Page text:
Like every other team in Major League Baseball, the Cleveland Indians employ numerous players throughout their organization, from the big-league club in Cleveland to their rookie league team in Arizona and beyond. And like every other Major League franchise, the Indians add and subtract from this player pool on a regular basis. This irregular series will serve to post notice when a former Indians player has done something noteworthy with a quick look back at the player’s time in Cleveland.
Player: LHP Vidal Nuno
Current Team: Arizona Diamondbacks
Year(s) in Indians Organization: Drafted by the Indians in the 48th round of the 2009 draft; released by the Indians on March 26, 2011
Why He Still Isn’t in Cleveland: As a 48th-round pick, expectations for Nuno obviously weren’t overwhelmingly high. But after a debut with the Indians’ rookie league affiliate in the Arizona League, he dominated in a promotion to the New York-Penn League to the tune of a 2.05 ERA (3.19 FIP) in 13 appearances (8 starts) across 57 innings for Mahoning Valley in 2009. Over that time, he struck out 48 and walked 14.
However, he followed that up with a less inspiring 4.96 ERA (though he had a 4.11 FIP) in 94 1/3 innings for Single-A Lake County in 2010 across 16 starts and 21 total appearances. His peripherals improved, as he struck out 94 over that time and again walked 14 batters. But he was hit hard over that time, giving up a whopping 104 hits and a troubling 13 home runs. Nuno hadn’t done enough to separate himself from other pitchers in the Indians’ system, and was ultimately released before the 2011 season. He eventually caught on with the independent Washington WildThings.
What He Did: Nuno pitched well in 6 starts for the WildThings, leading the Yankees to sign him. He dominated the Yankees’ minor league system in 2011 and 2012, and made his major league debut with the Yankees in 2013 after another impressive minor league showing. He pitched to an impressive 2.25 ERA in 20 innings (5 appearances, 3 starts) with the Yankees in 2013, but his FIP (4.50) and xFIP (5.32) were less impressive. He also struck out only 9 over that time, compared to 6 walks.
He returned to the majors this season with the Yankees, but was even worse — in 78 innings for the Bronx Bombers, Nuno posted a 5.42 ERA (5.15 FIP, 4.41 xFIP) across 17 games (14 of them starts). His peripherals increased to 6.9 K/9 and 3.0 BB/9, but home runs were again a major issue: he allowed 15 of them, which is tied for 12th in the majors — despite the fact that all but one of the pitchers tied or ahead of him have thrown more innings (the Rockies’ Juan Nicasio has also allowed 15, despite pitching 73 innings).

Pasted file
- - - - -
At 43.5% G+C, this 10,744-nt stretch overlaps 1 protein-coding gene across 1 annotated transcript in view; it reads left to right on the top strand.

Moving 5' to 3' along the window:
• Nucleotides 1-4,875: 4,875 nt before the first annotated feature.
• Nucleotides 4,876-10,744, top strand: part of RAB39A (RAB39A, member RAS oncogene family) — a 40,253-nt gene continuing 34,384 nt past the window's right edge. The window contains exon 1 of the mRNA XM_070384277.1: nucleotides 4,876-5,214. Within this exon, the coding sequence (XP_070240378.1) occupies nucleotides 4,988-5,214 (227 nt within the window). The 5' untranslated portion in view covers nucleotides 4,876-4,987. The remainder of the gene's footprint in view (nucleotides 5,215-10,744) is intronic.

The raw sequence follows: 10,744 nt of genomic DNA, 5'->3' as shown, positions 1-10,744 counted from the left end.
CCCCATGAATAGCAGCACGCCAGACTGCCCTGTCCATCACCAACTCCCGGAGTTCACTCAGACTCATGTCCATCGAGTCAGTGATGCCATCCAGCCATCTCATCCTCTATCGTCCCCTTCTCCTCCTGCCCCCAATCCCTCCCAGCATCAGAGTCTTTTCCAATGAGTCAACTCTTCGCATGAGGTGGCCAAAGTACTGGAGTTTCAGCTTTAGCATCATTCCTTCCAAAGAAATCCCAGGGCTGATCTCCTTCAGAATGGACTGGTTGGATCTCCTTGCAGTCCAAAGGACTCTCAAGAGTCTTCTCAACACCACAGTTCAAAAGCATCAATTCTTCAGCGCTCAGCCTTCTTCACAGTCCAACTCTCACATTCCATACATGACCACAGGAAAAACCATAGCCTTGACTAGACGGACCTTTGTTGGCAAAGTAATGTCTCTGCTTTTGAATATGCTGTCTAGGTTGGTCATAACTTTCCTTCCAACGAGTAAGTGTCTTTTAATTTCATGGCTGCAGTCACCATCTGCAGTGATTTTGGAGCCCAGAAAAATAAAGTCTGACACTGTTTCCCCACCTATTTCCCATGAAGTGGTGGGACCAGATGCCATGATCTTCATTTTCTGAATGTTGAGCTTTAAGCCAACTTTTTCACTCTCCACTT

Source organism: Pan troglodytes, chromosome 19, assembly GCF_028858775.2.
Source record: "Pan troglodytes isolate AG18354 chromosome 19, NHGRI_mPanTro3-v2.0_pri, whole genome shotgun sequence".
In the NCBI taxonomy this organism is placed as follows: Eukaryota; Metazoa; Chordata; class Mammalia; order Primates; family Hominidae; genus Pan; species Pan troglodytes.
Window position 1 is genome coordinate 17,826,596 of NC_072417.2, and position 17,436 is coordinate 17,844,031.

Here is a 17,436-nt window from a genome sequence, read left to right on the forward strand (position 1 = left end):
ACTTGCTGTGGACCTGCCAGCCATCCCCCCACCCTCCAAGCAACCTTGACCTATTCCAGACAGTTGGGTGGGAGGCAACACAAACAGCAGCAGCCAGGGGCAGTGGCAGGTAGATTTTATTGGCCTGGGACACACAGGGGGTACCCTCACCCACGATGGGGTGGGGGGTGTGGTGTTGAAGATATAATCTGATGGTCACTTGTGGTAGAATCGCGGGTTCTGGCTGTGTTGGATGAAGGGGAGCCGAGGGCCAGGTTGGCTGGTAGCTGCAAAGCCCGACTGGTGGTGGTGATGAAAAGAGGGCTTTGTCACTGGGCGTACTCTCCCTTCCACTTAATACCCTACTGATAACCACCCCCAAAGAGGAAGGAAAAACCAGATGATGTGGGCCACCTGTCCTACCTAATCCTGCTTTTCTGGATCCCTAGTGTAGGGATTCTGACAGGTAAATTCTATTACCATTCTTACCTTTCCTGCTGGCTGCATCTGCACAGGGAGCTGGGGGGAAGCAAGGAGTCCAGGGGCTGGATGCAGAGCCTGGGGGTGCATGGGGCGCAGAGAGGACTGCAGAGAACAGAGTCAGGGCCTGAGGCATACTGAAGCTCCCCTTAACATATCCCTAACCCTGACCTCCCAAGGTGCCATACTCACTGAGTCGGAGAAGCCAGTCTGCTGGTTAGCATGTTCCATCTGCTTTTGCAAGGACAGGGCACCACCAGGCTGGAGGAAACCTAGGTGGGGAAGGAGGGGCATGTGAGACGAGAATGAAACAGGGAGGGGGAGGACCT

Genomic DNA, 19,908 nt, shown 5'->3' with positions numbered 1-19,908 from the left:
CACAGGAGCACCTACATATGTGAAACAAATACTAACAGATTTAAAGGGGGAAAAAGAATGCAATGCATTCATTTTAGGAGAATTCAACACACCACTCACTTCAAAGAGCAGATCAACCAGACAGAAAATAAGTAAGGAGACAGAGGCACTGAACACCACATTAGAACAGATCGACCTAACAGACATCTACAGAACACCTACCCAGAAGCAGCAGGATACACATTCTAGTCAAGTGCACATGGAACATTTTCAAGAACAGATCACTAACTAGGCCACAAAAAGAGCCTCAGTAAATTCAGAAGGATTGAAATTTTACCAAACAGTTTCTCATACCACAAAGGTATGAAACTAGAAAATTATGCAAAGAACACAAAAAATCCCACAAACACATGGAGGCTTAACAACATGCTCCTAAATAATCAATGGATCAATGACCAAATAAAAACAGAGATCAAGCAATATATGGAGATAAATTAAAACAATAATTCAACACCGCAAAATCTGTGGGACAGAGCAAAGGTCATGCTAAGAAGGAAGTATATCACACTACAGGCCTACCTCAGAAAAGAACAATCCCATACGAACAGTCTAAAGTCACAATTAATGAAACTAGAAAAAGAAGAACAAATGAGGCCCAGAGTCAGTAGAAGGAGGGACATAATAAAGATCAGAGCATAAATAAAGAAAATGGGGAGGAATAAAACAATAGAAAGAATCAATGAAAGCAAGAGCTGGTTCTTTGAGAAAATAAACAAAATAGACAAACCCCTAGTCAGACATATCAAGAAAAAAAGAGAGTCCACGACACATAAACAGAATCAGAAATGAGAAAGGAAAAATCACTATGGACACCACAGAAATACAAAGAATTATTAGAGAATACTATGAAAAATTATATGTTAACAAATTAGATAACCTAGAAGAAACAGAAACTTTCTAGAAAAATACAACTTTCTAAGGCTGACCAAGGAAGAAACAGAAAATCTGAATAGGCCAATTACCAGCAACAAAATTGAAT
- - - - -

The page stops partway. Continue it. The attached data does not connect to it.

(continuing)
The Yankees’ starting rotation currently ranks 21st in baseball with a collective 4.05 ERA, and the team needed an improvement to stay in the AL East race. On Sunday morning, they acquired the Diamondbacks’ Brandon McCarthy. In exchange, Arizona received Nuno.
What Does the Future Hold: The Diamondbacks’ rotation hasn’t been good in 2014, and it currently ranks 28th in the majors with a 4.76 ERA. Nuno will get a chance to help out in Arizona right away; he’ll be added to the rotation immediately and will not be sent to the minors.
Vidal Nuno will make his first start for the #Dbacks on Tuesday, according to manager Kirk Gibson.
— Arizona Diamondbacks (@Dbacks) July 6, 2014
It’s anyone’s guess as to how Nuno will fare in Chase Field, but the consensus seems to be that the Diamondbacks could have gotten more for McCarthy, who has a 5.01 ERA this season but has also posted a 3.79 FIP and 2.89 xFIP in 109 2/3 innings. However, the Diamondbacks aren’t currently drowning in starting pitching options, and the 26-year old Nuno seems like a decent gamble for Arizona. The Diamondbacks are clear sellers at this point (the team also dealt reliever Joe Thatcher to the Angels on Saturday), and as a result, can afford to give younger players like Nuno a chance down the stretch this season.
Nuno probably won’t ever be an ace (and it remains to be seen how he’ll do in consistent major league action), but if he can even come close to his numbers in the Yankees’ farm system, the Diamondbacks will be pleased.
Notice a player you remember being in the Indians organization? We’re ever-vigilant, but sometimes we miss guys, too! Send us an email at [email protected] and let us know which former Indians farmhand or player is making noise elsewhere.